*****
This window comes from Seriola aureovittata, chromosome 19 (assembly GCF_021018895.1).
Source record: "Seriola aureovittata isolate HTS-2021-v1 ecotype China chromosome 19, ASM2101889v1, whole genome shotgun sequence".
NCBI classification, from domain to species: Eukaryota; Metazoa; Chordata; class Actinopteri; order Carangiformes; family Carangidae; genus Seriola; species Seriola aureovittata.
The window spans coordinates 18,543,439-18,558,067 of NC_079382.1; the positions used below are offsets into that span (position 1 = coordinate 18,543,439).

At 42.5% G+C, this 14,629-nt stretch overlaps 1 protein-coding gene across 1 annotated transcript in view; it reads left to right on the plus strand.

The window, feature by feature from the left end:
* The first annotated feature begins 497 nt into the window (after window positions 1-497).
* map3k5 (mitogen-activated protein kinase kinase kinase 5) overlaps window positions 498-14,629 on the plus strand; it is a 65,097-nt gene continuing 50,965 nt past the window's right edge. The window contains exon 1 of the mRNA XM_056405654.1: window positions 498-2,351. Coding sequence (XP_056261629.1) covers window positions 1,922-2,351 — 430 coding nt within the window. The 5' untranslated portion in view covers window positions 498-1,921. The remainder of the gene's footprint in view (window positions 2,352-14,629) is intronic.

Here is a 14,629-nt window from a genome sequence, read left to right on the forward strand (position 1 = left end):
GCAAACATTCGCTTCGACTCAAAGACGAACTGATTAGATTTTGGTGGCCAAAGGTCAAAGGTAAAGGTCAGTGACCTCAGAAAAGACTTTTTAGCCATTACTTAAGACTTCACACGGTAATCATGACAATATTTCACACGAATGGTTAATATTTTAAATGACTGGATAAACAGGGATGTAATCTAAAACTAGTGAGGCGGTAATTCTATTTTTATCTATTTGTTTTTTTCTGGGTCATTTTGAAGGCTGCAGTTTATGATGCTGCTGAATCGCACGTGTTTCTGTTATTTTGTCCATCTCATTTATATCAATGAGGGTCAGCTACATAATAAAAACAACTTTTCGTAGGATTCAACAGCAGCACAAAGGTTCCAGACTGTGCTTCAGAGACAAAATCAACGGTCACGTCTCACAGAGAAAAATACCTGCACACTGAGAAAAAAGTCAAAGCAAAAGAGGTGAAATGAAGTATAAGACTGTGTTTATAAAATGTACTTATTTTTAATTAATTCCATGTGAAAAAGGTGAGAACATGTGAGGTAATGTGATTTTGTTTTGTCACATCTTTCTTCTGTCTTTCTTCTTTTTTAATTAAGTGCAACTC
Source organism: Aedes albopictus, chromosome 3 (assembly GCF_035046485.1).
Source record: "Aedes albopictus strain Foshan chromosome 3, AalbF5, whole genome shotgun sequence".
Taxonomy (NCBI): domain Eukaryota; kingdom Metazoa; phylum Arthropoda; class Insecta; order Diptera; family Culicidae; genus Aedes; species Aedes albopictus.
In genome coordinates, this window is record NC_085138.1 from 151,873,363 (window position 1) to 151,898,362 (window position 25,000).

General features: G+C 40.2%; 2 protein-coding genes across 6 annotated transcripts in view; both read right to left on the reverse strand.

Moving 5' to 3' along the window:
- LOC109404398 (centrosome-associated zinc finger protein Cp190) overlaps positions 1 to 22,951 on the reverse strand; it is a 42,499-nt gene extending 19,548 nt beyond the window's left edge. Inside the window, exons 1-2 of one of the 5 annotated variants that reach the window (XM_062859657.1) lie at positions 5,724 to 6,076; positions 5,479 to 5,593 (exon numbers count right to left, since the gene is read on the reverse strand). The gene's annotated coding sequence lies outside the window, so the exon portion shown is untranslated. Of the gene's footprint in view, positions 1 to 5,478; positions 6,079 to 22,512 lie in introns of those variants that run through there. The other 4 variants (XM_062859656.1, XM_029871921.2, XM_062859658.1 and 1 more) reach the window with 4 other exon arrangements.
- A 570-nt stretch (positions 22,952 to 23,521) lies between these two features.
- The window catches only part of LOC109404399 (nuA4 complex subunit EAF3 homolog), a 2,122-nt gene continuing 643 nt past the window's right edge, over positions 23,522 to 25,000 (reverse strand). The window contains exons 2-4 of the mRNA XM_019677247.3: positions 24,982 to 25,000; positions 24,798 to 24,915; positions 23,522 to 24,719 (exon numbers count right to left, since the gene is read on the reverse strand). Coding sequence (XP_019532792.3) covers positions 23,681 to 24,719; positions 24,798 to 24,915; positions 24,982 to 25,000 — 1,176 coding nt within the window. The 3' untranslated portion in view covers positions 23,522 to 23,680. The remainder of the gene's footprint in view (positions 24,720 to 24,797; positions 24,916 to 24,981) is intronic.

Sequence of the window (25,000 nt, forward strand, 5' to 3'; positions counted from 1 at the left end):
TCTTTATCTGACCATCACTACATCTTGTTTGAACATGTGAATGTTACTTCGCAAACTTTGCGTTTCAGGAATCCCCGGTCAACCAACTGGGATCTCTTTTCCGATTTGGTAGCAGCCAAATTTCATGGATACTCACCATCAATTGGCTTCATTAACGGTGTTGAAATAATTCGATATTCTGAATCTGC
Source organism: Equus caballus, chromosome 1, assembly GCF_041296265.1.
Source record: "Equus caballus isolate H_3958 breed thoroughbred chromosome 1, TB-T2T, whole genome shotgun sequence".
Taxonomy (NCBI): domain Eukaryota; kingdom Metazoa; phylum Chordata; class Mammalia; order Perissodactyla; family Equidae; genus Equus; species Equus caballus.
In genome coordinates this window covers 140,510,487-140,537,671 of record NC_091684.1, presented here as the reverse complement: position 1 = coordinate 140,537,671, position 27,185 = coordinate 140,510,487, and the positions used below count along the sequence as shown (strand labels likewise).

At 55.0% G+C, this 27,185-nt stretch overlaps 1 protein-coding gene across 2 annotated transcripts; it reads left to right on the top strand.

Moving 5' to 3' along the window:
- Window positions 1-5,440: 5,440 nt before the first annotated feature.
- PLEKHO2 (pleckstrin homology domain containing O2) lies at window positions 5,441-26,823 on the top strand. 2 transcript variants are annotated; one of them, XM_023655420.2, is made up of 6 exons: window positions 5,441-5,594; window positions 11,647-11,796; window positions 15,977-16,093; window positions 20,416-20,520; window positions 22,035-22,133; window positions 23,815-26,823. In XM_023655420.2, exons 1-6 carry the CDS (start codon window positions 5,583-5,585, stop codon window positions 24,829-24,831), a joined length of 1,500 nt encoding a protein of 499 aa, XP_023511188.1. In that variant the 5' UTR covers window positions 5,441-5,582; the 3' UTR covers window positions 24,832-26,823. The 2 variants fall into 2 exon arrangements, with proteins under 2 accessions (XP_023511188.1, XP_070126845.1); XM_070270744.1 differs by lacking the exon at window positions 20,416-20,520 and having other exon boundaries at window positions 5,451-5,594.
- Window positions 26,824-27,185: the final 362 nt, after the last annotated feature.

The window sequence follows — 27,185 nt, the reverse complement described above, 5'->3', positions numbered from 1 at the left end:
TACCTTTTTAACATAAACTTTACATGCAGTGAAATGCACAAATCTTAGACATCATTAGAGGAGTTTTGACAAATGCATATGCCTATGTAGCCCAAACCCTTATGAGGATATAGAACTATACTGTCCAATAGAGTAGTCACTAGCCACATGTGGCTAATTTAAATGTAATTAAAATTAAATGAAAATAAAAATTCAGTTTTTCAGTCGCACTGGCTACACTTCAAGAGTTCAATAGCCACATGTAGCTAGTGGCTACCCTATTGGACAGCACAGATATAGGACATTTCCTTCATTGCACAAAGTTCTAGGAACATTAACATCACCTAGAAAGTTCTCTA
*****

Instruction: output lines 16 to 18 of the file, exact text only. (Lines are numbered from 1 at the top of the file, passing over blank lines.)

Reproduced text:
Moving 5' to 3' along the window:
- LOC109404398 (centrosome-associated zinc finger protein Cp190) overlaps positions 1 to 22,951 on the reverse strand; it is a 42,499-nt gene extending 19,548 nt beyond the window's left edge. Inside the window, exons 1-2 of one of the 5 annotated variants that reach the window (XM_062859657.1) lie at positions 5,724 to 6,076; positions 5,479 to 5,593 (exon numbers count right to left, since the gene is read on the reverse strand). The gene's annotated coding sequence lies outside the window, so the exon portion shown is untranslated. Of the gene's footprint in view, positions 1 to 5,478; positions 6,079 to 22,512 lie in introns of those variants that run through there. The other 4 variants (XM_062859656.1, XM_029871921.2, XM_062859658.1 and 1 more) reach the window with 4 other exon arrangements.
- A 570-nt stretch (positions 22,952 to 23,521) lies between these two features.